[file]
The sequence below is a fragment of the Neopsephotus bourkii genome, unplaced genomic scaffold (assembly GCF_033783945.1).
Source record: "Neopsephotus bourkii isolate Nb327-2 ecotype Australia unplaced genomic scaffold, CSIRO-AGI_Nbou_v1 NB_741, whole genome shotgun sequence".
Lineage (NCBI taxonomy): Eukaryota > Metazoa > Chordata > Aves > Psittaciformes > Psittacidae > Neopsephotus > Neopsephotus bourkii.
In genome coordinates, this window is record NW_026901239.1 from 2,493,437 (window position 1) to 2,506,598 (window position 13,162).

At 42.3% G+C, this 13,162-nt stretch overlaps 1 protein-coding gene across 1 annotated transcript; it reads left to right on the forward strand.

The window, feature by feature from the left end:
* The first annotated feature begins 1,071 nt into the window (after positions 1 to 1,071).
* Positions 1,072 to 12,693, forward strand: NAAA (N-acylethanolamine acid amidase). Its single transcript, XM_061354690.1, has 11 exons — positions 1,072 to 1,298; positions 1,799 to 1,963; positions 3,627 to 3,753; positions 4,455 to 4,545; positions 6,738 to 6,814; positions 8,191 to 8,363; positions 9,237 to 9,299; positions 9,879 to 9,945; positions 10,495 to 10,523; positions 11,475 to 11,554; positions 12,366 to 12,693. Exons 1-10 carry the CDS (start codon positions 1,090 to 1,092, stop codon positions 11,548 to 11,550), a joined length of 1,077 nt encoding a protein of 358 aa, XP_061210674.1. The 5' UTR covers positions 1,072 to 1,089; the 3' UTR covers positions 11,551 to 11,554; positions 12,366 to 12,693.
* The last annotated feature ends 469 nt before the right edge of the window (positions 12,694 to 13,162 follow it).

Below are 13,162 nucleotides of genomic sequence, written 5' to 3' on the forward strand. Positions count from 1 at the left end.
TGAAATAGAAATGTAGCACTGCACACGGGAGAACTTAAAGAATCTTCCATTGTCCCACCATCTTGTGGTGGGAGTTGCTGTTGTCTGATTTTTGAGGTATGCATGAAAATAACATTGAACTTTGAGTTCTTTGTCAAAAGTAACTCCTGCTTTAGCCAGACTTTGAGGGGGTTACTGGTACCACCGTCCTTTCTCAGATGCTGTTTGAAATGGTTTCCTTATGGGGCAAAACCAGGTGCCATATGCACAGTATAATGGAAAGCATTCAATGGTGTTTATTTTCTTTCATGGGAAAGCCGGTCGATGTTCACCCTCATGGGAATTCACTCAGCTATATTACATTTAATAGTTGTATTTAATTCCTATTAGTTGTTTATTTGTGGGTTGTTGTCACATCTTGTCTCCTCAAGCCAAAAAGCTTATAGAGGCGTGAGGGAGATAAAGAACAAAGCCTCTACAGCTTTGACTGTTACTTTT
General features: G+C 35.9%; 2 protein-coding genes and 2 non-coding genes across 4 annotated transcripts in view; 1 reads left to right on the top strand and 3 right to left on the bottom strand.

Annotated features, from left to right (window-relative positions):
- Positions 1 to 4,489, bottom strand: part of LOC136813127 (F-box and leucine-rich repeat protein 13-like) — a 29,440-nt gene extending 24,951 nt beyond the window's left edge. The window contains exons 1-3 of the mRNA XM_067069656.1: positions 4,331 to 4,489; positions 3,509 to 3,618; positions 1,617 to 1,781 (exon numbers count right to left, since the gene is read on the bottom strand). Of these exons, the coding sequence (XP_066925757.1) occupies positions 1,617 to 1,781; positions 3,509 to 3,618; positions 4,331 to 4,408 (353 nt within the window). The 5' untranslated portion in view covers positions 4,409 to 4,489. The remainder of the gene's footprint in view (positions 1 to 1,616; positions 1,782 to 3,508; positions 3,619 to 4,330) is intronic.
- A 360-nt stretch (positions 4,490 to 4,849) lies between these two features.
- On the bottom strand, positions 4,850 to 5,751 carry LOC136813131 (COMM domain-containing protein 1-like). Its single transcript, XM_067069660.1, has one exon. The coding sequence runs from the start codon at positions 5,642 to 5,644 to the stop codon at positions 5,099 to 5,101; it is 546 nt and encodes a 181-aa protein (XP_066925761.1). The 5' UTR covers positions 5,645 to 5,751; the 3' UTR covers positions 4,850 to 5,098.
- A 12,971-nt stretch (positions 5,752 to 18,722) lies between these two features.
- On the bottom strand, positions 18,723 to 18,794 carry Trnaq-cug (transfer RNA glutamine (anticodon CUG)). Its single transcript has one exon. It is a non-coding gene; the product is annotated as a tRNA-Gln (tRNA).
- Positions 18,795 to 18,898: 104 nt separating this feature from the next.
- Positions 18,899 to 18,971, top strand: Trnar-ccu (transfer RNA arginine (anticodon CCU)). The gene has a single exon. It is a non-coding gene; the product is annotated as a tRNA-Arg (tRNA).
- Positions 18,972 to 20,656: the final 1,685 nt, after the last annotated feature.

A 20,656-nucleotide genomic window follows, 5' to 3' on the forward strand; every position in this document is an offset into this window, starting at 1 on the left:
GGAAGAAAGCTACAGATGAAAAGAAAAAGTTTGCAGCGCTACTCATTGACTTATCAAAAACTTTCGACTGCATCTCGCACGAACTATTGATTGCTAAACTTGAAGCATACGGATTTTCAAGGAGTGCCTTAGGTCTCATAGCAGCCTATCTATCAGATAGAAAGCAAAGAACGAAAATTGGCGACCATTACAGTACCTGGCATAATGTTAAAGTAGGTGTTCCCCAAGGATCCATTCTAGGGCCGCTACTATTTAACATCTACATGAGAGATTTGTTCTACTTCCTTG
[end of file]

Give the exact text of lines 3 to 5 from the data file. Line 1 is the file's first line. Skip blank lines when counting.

Lineage (NCBI taxonomy): Eukaryota > Metazoa > Chordata > Aves > Psittaciformes > Psittacidae > Neopsephotus > Neopsephotus bourkii.
In genome coordinates, this window is record NW_026901239.1 from 2,493,437 (window position 1) to 2,506,598 (window position 13,162).

At 42.3% G+C, this 13,162-nt stretch overlaps 1 protein-coding gene across 1 annotated transcript; it reads left to right on the forward strand.